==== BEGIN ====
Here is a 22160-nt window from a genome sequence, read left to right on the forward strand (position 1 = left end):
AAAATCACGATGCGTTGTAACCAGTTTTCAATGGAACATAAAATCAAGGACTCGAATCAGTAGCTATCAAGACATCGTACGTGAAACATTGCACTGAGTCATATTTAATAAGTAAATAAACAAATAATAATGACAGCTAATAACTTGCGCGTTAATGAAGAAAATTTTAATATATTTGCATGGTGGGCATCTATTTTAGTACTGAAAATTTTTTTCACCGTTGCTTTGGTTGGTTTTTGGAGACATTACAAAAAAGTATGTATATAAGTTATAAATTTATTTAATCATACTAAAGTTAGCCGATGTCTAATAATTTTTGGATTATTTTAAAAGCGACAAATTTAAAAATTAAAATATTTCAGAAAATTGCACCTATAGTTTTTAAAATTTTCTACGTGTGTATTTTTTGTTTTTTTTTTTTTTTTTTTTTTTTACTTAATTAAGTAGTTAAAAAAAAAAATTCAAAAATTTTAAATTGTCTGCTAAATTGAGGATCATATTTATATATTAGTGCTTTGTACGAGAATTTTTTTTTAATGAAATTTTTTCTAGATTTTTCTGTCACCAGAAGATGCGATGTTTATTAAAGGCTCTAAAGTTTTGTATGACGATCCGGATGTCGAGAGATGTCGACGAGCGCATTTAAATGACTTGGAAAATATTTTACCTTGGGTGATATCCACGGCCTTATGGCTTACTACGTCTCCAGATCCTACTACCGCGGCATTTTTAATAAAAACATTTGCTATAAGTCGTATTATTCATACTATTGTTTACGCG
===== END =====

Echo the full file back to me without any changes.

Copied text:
Here is a 22160-nt window from a genome sequence, read left to right on the forward strand (position 1 = left end):
AAAATCACGATGCGTTGTAACCAGTTTTCAATGGAACATAAAATCAAGGACTCGAATCAGTAGCTATCAAGACATCGTACGTGAAACATTGCACTGAGTCATATTTAATAAGTAAATAAACAAATAATAATGACAGCTAATAACTTGCGCGTTAATGAAGAAAATTTTAATATATTTGCATGGTGGGCATCTATTTTAGTACTGAAAATTTTTTTCACCGTTGCTTTGGTTGGTTTTTGGAGACATTACAAAAAAGTATGTATATAAGTTATAAATTTATTTAATCATACTAAAGTTAGCCGATGTCTAATAATTTTTGGATTATTTTAAAAGCGACAAATTTAAAAATTAAAATATTTCAGAAAATTGCACCTATAGTTTTTAAAATTTTCTACGTGTGTATTTTTTGTTTTTTTTTTTTTTTTTTTTTTTTACTTAATTAAGTAGTTAAAAAAAAAAATTCAAAAATTTTAAATTGTCTGCTAAATTGAGGATCATATTTATATATTAGTGCTTTGTACGAGAATTTTTTTTTAATGAAATTTTTTCTAGATTTTTCTGTCACCAGAAGATGCGATGTTTATTAAAGGCTCTAAAGTTTTGTATGACGATCCGGATGTCGAGAGATGTCGACGAGCGCATTTAAATGACTTGGAAAATATTTTACCTTGGGTGATATCCACGGCCTTATGGCTTACTACGTCTCCAGATCCTACTACCGCGGCATTTTTAATAAAAACATTTGCTATAAGTCGTATTATTCATACTATTGTTTACGCG